On This Day…March 23rd
The whole nine yards…Bristol Beaufighter Mk VIF of No. 96 Squadron, RAF being re-armed at Honily, Warwickshire, 23 March 1943.
Vought F4U 1 Corsairs of VF-12 practising aerial maneuvers – 23rd Mar 1943. VF-12 lost seven pilots in the testing and transition period adjusting to the Corsairs, although four of those were in one ‘weather-related’ incident. Later in the year, VF-12 reverted to F6F 3’s due to lack of parts for the Corsairs.
Tom C. may well fill in some detail here later…
The ‘Gemini 3’ spacecraft being retrieved aboard USS Intrepid during recovery, in the Atlantic Ocean north of the Dominican Republic, 23rd March, 1965.
Gemini 3 was the first crewed mission in NASA’s ‘Gemini’ program. Astronauts Gus Grissom (who stepped in for Alan Shepard after he developed an ear infection) and John Young flew three Earth orbits in the craft, which they nicknamed ‘Molly Brown’.
The clean up continues in the Vesuvius eruption. Here, ground crew sweep ashes off a B-25 of the 340th Bomb Group at Pompeii Field, Italy. Fire and brimstone – as if war wasn’t bad enough. On 23rd March 1944.
This B-17 was assigned to 416BS/99BG in Tortorella, here seen on a mission in southern Italy. She was lost to flak in a mission over Ruhland on 23rd March and crashed in Hoyerswerde, with all crew (Walter, Lea, Love, Ondercik, Macerollo, Biehl, Marcus, Burch, Hamilton, Willis) escaping to Russian lines; CP Korupp was taken Prisoner of War.
US armor near El Guettar, Tunisia, 23rd March, 1943.
Amazing iconic photo (and great diorama ‘bait’) of a ‘Dragon Wagon’ hauling off a captured Jagdtiger (No. 331 of 653rd Heavy Anti Tank Battalion). Germany, 23rd March, 1945.
Crashed TBF-1 aboard USS Charger (CVE-30, below) on 23rd March 1943.
Latest in the series, ‘servicemen with dogs’.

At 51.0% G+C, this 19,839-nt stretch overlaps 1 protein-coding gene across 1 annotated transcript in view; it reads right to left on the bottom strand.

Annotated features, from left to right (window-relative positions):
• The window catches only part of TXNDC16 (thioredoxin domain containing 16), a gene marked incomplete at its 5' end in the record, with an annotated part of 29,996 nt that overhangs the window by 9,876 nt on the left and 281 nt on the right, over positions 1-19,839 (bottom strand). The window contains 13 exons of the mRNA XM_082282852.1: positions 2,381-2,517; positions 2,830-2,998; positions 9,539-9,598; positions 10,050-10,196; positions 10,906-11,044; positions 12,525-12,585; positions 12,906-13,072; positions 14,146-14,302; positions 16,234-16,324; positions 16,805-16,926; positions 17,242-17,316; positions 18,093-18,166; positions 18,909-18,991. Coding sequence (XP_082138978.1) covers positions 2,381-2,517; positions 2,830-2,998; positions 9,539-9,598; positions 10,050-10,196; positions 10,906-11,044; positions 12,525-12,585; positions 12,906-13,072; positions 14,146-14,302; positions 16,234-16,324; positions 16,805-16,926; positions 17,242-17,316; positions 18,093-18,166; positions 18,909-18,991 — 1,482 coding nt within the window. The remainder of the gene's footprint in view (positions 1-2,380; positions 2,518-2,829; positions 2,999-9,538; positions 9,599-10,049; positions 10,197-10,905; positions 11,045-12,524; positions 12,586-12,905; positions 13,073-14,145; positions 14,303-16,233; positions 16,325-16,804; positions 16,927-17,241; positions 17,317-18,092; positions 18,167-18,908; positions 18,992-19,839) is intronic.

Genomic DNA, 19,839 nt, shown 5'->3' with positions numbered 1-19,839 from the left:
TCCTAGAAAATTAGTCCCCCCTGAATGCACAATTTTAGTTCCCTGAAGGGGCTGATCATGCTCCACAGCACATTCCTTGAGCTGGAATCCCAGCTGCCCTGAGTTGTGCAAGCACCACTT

Willi Maximowitz was born on 29 January 1920 at Wuppertal-Barnen. At the end of 1943, he volunteered for Sturmstaffel 1, having had already achieved his first success when he shot down a USAAF B-24 four-engine bomber on 30 January 1944.
On 23 March 1944, he shot down his third four-engine bomber, a B-17, but his Focke-Wulf 190 A-6 (W.Nr. 551 099) “White 10” was hit by return fire from the bombers and a wounded (not for the first…or the last time) Maximowitz had to bale out near Wuppertal.
(Black 8″, flown by Willi Maximowitz, IV./JG 3, 11.Staffel, Dreux, June 1944)
Following recovery from his wounds he returned to Sturmstaffel 1 and added another B-17, shot down over Helmstedt on 29 April 1944, to his tally. On 8 May 1944, Sturmstaffel 1 was integrated into JG 3. Maximowitz shot down a B-17 near Leipzig for his 10th victory on 20 July. On 28 July, JG 3 scrambled against USAAF four-engine bombers and Maximowitz was shot down (again) by the fighter escort and was slightly wounded (again). On 30 July, he was promoted to the rank of Feldwebel, but was wounded (again) in a landing accident in Fw 190 A-8/R2 (W.Nr. 680 756).
After recuperating from his injuries, he returned to his unit and in February, moved to the Russian Front. On 20 April 1945, Maximowitz failed to return from a combat mission having been shot down for the last time. He was probably killed in aerial combat with Russian fighters around Frankfurt am Oder. He confided in his friend and mentor, Feldwebel Oskar Bösch, before this mission that he had an MP 40 submachine-gun in his cockpit and he was saving the last round for himself if he got shot down. We’ll never know if he used it.
Willi Maximowitz was credited with 27 victories.
Three PBY-5A Catalinas of Patrol Squadron VP-73 flying over Reykjavík, Iceland, on 23rd March 1942.
Remarkable photo taken on 23rd March 1918. A German officer is posing on horseback in front of British. Mk IV tank ‘Jingle’ (from 10th Tank Battalion) which broke down en route to Sapignes.